Squirrel Hill folks are among the Smartest People!

 

Tom Berna of Squirrel Hill was smart.  He recognized both the environmental and the economic benefits of going solar for his home.  He mainly wanted to reduce his carbon footprint but he also wanted a good investment.  He got both with a 4.5 kilowatt (kw) array of solar panels that will produce his electricity for the next 30 years without emissions–and pay for itself in just 10 years.  He is looking at that as a 10% return, better than any bank currently provides.  Tom also took advantage of the 30% federal tax credit that was renewed last year for solar systems.  Additionally, with those savings, he replaced his old gas hot water heater with a new electric one.

 

Not everyone caught wind of the Coalition’s Solarize Squirrel Hill campaign when we started it in 2015, but a friend in St. Louis brought it to Tom’s attention and he looked it up on the Solarize Allegheny/Squirrel Hill website and learned what to do from there.  He got quotes from the two certified installers linked to the site and chose one with whom he is very pleased.

 

Likewise, John Good would encourage everybody to do what they can for climate change and especially for clean air.  He first learned about Solarize Allegheny when it began in Point Breeze but took advantage when we promoted it for Squirrel Hill.   He likes how effortless it was on his part, with the installer doing all the paperwork and even taking care of the details with the electric company.  Now, he enjoys the no-maintenance aspect of the flow of electricity to his home.

 

The installer provided a free tracking program to Alan Mallinger who now enjoys monitoring his 14 panel roof-top array.  The tracking program, which works on smart phones, tablets and computers, is used by many to track hourly, daily, monthly and yearly electrical production.  It estimates how many equivalent trees he is “planting”, how many tons of CO2 emissions are saved, and how many light bulbs’ worth of power have been generated.  Some folks check the totals everyday. Even overcast days can contribute quite a bit to a monthly total.  However, the “coolest part is to see my electric meter going backwards,” Alan remarked.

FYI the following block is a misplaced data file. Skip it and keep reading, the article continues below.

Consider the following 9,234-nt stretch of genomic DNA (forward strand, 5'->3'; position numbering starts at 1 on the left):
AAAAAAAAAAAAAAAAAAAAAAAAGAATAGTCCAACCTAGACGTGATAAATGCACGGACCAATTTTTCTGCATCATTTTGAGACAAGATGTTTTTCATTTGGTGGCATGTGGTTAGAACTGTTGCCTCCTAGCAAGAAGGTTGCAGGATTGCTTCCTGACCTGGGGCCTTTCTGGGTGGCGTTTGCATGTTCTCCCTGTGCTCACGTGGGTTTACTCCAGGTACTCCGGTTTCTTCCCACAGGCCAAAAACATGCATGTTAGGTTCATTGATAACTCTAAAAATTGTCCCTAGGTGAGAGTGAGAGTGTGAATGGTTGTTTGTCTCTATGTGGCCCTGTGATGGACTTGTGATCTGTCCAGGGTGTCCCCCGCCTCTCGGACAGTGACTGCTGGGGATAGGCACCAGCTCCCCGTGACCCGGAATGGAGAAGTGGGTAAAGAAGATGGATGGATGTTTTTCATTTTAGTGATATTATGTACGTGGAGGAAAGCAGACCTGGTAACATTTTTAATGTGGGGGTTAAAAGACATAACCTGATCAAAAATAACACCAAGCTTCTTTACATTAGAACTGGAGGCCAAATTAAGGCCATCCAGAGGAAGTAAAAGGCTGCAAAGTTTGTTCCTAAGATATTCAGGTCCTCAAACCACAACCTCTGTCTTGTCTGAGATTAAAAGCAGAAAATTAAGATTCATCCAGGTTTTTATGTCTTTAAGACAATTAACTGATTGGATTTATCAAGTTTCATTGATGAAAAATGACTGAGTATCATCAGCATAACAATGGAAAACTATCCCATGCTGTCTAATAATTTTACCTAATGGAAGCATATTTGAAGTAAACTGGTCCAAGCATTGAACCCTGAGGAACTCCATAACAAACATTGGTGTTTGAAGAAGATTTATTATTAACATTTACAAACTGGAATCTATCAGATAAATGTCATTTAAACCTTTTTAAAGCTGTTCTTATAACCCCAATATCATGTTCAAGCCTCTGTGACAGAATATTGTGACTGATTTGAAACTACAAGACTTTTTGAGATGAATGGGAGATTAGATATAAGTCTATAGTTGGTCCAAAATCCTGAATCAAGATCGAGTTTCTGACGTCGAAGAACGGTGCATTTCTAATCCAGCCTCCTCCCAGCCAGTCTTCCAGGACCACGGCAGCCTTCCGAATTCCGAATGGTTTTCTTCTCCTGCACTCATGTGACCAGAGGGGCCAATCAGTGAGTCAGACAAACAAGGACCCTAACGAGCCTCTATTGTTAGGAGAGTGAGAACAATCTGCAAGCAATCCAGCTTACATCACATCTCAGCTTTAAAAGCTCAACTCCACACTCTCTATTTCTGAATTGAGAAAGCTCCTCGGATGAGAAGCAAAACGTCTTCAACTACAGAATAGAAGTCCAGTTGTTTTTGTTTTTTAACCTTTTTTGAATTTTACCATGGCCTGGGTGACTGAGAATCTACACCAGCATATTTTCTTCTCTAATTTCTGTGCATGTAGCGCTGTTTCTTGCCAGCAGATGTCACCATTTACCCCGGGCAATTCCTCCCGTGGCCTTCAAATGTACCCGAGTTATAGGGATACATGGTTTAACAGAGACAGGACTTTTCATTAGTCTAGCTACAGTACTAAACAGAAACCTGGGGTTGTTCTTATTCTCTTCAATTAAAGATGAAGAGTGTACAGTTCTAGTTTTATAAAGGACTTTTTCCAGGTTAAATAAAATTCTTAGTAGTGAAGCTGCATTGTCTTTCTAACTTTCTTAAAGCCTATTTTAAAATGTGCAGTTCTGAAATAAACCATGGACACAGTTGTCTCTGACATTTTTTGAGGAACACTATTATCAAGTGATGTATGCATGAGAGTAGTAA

Alan and his wife talked about going solar for a long time but found it to be too expensive.  Now, the cost has come down so much that he chose to go ahead.  At one time, the cost was over $10 per watt installed, but has “dropped to between $3 and $5 a watt depending on the scale and difficulty,” said Ian Smith. Director of Residential Consultations at EIS Solar (one of the two certified installers involved in our program.)

 

Interested in exploring solar energy for your home, just as at least 16 other Squirrel Hill households have done so far?  Do a search on Solarize Allegheny/Squirrel Hill and click on the GET STARTED button.  The rest is easy – two pre-screened installation companies will automatically contact you to provide you with a quote.

 

What if you can’t go solar because of the configuration or shading on your home?  Replace as many lights as possible with LED bulbs.  One person told us they shaved about $50/month off their electric bill in their 3-person home by replacing every light with LEDs.

 

However, going pollution free, with your own local solar energy production is very satisfying, economical, and smart.

 

This article by your SHUC Solarize Committee:

David Knoll, Rita Botts, Maren Cooke, Ron Gaydos, and Roger Westman

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